14.     {
  15.         echo “Using the toString method: “;
  16.         return $this->getProperty();
  17.     }
  18.     public function setProperty($newval)
  19.     {
  20.         $this->prop1 = $newval;
  21.     }
  22.     public function getProperty()
  23.     {
  24.         return $this->prop1 . “<br />”;
  25.     }
  26. }
  27. class MyOtherClass extends MyClass
  28. {
  29.     public function __construct()
  30.     {
  31.         echo “A new constructor in ” . __CLASS__ . “.<br />”;
  32.     }
  33.     public function newMethod()
  34.     {
  35.         echo “From a new method in ” . __CLASS__ . “.<br />”;
  36.     }
  37. }
  38. // Create a new object
  39. $newobj = new MyOtherClass;
  40. // Output the object as a string
  41. echo $newobj->newMethod();
  42. // Use a method from the parent class
  43. echo $newobj->getProperty();
  44. ?>

This changes the output in the browser to:

  1. A new constructor in MyOtherClass.
  2. From a new method in MyOtherClass.
  3. I’m a class property!
  4. The class “MyClass” was destroyed.

Preserving Original Method Functionality While Overwriting Methods

To add new functionality to an inherited method while keeping the original method intact, use the parent keyword with the scope resolution operator (::):

  1. <?php
  2. class MyClass
  3. {
  4.     public $prop1 = “I’m a class property!”;
  5.     public function __construct()
  6.     {
  7.         echo ‘The class “‘, __CLASS__, ‘” was initiated!<br />’;
  8.     }
  9.     public function __destruct()
  10.     {
  11.         echo ‘The class “‘, __CLASS__, ‘” was destroyed.<br />’;
  12.     }
  13.     public function __toString()
  14.     {
  15.         echo “Using the toString method: “;
  16.         return $this->getProperty();
  17.     }
  18.     public function setProperty($newval)
  19.     {
  20.         $this->prop1 = $newval;
  21.     }
  22.     public function getProperty()
  23.     {
  24.         return $this->prop1 . “<br />”;
  25.     }
  26. }
  27. class MyOtherClass extends MyClass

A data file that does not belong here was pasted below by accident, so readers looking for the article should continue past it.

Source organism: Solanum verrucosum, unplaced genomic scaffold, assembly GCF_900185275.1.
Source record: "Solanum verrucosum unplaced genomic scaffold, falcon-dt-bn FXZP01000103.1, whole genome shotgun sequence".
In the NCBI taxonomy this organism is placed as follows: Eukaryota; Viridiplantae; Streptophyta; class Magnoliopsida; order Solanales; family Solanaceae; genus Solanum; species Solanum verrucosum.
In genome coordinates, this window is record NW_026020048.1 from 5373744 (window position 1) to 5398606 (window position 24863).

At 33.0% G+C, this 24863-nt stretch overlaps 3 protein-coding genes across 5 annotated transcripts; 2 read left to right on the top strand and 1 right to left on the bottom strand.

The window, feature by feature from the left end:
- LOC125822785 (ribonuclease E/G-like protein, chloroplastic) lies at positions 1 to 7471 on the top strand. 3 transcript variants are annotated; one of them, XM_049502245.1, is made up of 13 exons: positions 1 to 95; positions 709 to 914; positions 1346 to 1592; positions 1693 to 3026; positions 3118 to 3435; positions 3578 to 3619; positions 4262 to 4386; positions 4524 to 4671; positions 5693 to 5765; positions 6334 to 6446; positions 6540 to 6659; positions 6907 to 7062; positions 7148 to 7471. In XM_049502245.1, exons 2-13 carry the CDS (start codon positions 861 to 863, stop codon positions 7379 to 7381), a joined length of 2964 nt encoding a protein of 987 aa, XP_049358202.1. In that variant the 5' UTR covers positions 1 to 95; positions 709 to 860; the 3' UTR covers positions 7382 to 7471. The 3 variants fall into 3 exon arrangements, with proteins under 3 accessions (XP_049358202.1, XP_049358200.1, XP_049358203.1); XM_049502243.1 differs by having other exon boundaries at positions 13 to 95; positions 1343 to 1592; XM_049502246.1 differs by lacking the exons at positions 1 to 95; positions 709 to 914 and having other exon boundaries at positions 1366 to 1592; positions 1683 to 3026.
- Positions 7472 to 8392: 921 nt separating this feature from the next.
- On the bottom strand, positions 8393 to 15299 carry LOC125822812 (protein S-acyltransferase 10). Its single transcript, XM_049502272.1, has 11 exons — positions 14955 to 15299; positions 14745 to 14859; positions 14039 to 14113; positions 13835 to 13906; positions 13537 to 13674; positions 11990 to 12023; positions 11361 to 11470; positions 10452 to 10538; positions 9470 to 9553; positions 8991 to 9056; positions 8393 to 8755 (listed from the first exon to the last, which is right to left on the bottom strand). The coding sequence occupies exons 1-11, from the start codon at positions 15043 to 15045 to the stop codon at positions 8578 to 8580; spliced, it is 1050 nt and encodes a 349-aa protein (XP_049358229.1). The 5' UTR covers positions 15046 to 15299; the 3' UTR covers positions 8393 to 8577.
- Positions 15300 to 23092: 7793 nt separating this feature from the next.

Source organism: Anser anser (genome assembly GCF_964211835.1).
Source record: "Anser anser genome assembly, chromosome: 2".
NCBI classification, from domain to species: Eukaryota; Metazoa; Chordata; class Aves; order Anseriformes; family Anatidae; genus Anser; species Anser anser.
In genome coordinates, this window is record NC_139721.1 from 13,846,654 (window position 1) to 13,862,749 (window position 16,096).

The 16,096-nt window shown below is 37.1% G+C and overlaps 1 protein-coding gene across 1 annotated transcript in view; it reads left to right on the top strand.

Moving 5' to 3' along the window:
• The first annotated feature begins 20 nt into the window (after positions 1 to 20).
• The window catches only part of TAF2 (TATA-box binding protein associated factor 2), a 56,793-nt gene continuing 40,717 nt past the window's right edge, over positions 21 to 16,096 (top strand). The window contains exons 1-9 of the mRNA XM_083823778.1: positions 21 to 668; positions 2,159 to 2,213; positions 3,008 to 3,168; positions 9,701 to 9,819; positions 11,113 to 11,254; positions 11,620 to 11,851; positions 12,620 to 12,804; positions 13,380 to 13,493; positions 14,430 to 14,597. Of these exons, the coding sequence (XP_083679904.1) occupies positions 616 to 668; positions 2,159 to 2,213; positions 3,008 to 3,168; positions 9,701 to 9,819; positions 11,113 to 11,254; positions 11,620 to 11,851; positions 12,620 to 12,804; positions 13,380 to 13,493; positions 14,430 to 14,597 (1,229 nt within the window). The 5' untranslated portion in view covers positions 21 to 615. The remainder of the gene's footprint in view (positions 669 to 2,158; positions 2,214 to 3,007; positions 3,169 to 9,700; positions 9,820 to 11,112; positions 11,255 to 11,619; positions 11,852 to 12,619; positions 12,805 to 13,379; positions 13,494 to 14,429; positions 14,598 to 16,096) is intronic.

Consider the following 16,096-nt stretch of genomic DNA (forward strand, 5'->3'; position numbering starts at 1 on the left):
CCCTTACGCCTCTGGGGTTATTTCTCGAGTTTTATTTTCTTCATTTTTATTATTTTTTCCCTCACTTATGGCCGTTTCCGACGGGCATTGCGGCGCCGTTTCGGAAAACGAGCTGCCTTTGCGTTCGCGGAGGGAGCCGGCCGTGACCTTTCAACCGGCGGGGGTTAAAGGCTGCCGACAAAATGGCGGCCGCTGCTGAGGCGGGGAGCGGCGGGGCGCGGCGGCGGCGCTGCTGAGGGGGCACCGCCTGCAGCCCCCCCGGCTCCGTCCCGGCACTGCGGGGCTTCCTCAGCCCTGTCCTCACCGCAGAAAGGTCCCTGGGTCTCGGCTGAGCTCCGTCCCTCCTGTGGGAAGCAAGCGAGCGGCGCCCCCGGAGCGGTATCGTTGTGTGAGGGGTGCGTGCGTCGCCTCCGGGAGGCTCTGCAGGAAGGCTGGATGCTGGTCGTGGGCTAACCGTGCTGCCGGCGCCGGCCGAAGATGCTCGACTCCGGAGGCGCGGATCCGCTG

28. {
  29.     public function __construct()
  30.     {
  31.         parent::__construct(); // Call the parent class’s constructor
  32.         echo “A new constructor in ” . __CLASS__ . “.<br />”;
  33.     }
  34.     public function newMethod()
  35.     {
  36.         echo “From a new method in ” . __CLASS__ . “.<br />”;
  37.     }
  38. }
  39. // Create a new object
  40. $newobj = new MyOtherClass;
  41. // Output the object as a string
  42. echo $newobj->newMethod();
  43. // Use a method from the parent class
  44. echo $newobj->getProperty();
  45. ?>

This outputs the result of both the parent constructor and the new class’s constructor:

  1. The class “MyClass” was initiated!
  2. A new constructor in MyOtherClass.
  3. From a new method in MyOtherClass.
  4. I’m a class property!
  5. The class “MyClass” was destroyed.

Assigning the Visibility of Properties and Methods

For added control over objects, methods and properties are assigned visibility. This controls how and from where properties and methods can be accessed. There are three visibility keywords: public, protected, and private. In addition to its visibility, a method or property can be declared as static, which allows them to be accessed without an instantiation of the class.

Reference: http://net.tutsplus.com/tutorials/php/object-oriented-php-for-beginners/

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HOW TO SHARE SUBREPORT DATA WITH THE MAIN REPORT.

•05/12/2011 • Leave a Comment

The information in the article refers to
Crystal Reports and BusinessObjects Reports
Applies to
Shared variables
Passing data between subreport and main report
Synopsis
A report contains a subreport. Data from the subreport is required for calculations in the main report.

How can you share subreport data with the main report in version 7 (or higher) of the Crystal Reports Designer?
Solution
Shared variables, make it easier to pass values from a subreport to the main report. Using shared variables requires two formulas: one to store the value in a shared variable, the other to retrieve the value from the shared variable.

The most important thing to remember when using shared variables is that Crystal Reports must first evaluate the formula where the value is stored before evaluating the formula that retrieves the shared variable.